By Daniel Dunaief
Fear can be a great motivator. Fear of failing a test can lead someone to study harder, to pay attention in class and to do whatever is necessary to learn the material.
In many movies, the lead character has to face his or her fears to accomplish something. Luke Skywalker from the “Star Wars” films had to face his father, Darth Vader, to become a Jedi.
Fear, however, can also bring out the worst in people, especially when that fear is misplaced and misdirected.
Last week, the University of California’s Tang Center, in Berkeley, listed a set of normal reactions to the new coronavirus on its Instagram account. Among other reactions, like feeling anxiety, worry or panic, the school suggested that xenophobia, or “fears about interacting with those who might be from Asia” was also normal. The Instagram post went on to add that having “guilt about these feelings” was normal, too. Chances are, if you’re feeling guilty about a feeling, it’s probably misdirected and uninformed.
Amid an enormous backlash from alumni at the school, whose current freshman class is about 43 percent Asian, the university has since apologized and taken down the post.
The school hopefully learned, and also offered a valuable lesson.
People in the United States are no more likely to contract a virus that currently has a 2 percent mortality rate from an Asian person than they are from anyone else who is sniffling and coughing.
In fact, at this point in the year, someone near you who is sneezing, coughing or looks sick is exponentially more likely to have the flu.
Yes, the vast majority of the almost 25,000 cases of the coronavirus — with about 3,200 critical — are located in China and, yes, many countries, including the United States, have taken strong steps to limit the possibility of turning this epidemic into a pandemic, causing the virus to spread to two or more continents.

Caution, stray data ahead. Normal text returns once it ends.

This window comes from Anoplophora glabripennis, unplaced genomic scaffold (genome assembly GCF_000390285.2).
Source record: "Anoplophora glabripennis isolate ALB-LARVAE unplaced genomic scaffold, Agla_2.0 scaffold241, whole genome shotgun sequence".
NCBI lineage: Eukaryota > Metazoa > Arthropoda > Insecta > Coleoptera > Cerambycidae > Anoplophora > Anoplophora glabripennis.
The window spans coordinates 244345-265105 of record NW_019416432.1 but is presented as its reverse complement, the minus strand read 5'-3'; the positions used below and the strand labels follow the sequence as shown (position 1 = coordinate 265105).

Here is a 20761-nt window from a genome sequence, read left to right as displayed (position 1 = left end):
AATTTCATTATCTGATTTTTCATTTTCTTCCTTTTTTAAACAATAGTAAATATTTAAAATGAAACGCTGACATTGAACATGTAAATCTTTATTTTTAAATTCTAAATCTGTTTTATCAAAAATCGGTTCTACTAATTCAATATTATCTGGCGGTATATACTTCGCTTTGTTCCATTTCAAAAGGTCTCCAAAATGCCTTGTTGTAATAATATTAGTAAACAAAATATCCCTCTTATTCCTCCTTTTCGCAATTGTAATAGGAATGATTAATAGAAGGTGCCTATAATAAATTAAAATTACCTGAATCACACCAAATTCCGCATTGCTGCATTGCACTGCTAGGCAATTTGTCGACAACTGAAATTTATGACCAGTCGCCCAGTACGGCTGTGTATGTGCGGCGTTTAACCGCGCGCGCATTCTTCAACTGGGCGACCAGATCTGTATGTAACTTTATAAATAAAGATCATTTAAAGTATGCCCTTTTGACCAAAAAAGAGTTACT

Where someone’s ancestors come from, or where they themselves were born, is much less relevant than where they themselves have traveled in the last two weeks.
And, on top of that, even if someone — Asian, Caucasian, African American, Native American or otherwise — has been to Asia in the last month, if that person has been back in the United States for more than two weeks without showing any signs of illness, then he or she falls into the same category as anyone and everyone else with whom we ride the Long Island Rail Road, sit in a movie theater or stroll through a mall. The mandatory quarantine period for people returning from Wuhan, the Chinese center of the outbreak, is two weeks.
Fear of this virus shouldn’t encourage any of us to avoid people with a specific heritage because the virus doesn’t care about the small genetic differences that create races. It only seeks the receptor in our cells that allow it to get inside and cause respiratory infections.
So, how do we manage our fear of the virus? We tackle it the same way we do our fear of getting a flu. We wash our hands regularly, we try not to touch our face, and we don’t shake hands with anyone who has a stuffy nose or is coughing.
We can also boost our own immune system by getting enough sleep and eating the right foods.
The coronavirus, for which there are currently no treatments or vaccines, has generated a steady drumbeat of horrible news, from the number of people infected to those who have died, which has climbed to almost 500 but with more than 1,000 recoveries.
Fear of the virus can be and is healthy, motivating countries to protect their citizens and limiting the spread of the virus. The fear, however, of any group will never be “normal” and certainly isn’t acceptable.